1142 Aetolia

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1142 Aetolia
Discovery [1]
Discovered by K. Reinmuth
Discovery site Heidelberg Obs.
Discovery date 24 January 1930
Designations
MPC designation (1142) Aetolia
Named after
Aetolia (Greek region)[2]
1930 BC · 1931 LC
1937 LN · 1937 LU
1942 GF · 1942 GS
1943 PF · 1948 JS
1948 KG · 1954 KJ
1954 MU · 1958 BB
A902 GB · A907 CB
A908 GB
main-belt · (outer)[3]
Orbital characteristics[1]
Epoch 4 September 2017 (JD 2458000.5)
Uncertainty parameter 0
Observation arc 115.24 yr (42,093 days)
Aphelion|Aphelion 3.4423 AU
Perihelion|Perihelion 2.9265 AU
3.1844 AU
Eccentricity 0.0810
5.68 yr (2,076 days)
90.209°
0° 10m 24.24s / day
Inclination 2.1096°
139.34°
96.492°
Physical characteristics
Dimensions 22.135±0.133 km[4]
23.764±0.124 km[5]
24.92±1.57 km[6]
27.10 km (calculated)[3]
7.68±0.12 h[7]
10.730±0.005 h[8]
10.74±0.02 h[9]
0.20 (assumed)[3]
0.216±0.029[6]
0.2439±0.0610[5]
0.273±0.034[4]
S[3][10]
9.95±0.07 (R)[7] · 10.2[1][3] · 10.30[5][6] · 10.35±0.29[10]

1142 Aetolia, provisional designation 1930 BC, is a stony background asteroid from the outer region of the asteroid belt, approximately 24 kilometers in diameter. It was discovered on 24 January 1930, by German astronomer Karl Reinmuth at the Heidelberg-Königstuhl State Observatory and named for the Greek region Aetolia.[2][11]

Orbit and classification[edit]

Aetolia has not been associated with any known asteroid family. It orbits the Sun in the outer main-belt at a distance of 2.9–3.4 AU once every 5 years and 8 months (2,076 days). Its orbit has an eccentricity of 0.08 and an inclination of 2° with respect to the ecliptic.[1]

The asteroid was first identified as A902 GB at Heidelberg in April 1902, the body's observation arc begins at the USNO in May 1908, or 22 years prior to its official discovery observation.[11]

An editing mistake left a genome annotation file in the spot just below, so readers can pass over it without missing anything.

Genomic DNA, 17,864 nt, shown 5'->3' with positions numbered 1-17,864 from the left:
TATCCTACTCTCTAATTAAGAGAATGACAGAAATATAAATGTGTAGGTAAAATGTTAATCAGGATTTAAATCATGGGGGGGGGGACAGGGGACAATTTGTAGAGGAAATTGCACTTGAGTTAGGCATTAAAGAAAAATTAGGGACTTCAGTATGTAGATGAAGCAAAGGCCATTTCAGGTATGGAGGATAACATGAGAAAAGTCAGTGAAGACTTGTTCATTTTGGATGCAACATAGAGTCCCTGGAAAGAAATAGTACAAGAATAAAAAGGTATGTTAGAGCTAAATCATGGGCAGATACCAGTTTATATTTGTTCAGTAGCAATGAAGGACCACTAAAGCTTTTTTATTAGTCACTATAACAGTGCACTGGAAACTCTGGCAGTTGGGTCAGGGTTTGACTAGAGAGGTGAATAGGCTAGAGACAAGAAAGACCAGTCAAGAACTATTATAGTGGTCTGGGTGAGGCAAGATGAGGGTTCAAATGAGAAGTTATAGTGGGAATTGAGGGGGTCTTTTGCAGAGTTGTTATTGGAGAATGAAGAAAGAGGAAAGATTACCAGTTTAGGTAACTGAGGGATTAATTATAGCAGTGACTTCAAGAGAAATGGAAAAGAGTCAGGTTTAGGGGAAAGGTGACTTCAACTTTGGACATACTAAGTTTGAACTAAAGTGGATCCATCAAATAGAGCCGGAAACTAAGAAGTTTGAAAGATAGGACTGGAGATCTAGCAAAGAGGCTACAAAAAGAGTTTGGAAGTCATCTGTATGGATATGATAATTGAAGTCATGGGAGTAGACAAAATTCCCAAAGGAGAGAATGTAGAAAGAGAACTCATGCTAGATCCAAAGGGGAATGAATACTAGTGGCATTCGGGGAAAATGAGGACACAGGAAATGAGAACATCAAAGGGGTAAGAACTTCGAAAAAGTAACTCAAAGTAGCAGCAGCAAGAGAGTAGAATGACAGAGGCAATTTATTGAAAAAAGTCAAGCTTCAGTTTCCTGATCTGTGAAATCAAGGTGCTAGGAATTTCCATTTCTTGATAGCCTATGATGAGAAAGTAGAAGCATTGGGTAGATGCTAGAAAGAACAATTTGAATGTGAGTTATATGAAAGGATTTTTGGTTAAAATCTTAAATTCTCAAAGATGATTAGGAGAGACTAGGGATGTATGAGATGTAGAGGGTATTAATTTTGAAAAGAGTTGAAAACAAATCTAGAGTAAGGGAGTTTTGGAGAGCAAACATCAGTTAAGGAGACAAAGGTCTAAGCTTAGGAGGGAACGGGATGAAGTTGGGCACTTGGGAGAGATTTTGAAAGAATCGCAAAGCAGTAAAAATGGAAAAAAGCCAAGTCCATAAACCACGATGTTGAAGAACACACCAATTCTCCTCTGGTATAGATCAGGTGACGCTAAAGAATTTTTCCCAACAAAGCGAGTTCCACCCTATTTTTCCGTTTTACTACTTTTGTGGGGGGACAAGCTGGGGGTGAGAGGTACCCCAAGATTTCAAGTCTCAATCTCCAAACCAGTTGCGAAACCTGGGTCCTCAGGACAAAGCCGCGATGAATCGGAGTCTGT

Physical characteristics[edit]

Aetolia has been characterized as a common stony S-type asteroid by Pan-STARRS photometric survey.[10]

Rotation period[edit]

In May 2010, two rotational lightcurves of Aetolia were independently obtained from photometric observations by French amateur astronomer René Roy and by Russell Durkee at the S.O.S. Observatory (H39) near Minneapolis, United States. Lightcurve analysis gave a rotation period of 10.730 and 10.74 hours with a brightness variation of 0.20 and 0.22 in magnitude, respectively (U=3-/3-).[8][9] A more recent and lower-rated observation gave a divergent period of 7.68 hours (U=2).[7]

Diameter and albedo[edit]

According to the surveys carried out by the Japanese Akari satellite and the NEOWISE mission of NASA's Wide-field Infrared Survey Explorer, Aetolia measures between 22.135 and 24.92 kilometers in diameter and its surface has an albedo between 0.216 and 0.273.[4][5][6]

The Collaborative Asteroid Lightcurve Link assumes a standard albedo for stony asteroids of 0.20 and calculates a diameter of 27.10 kilometers based on an absolute magnitude of 10.2.[3]

Naming[edit]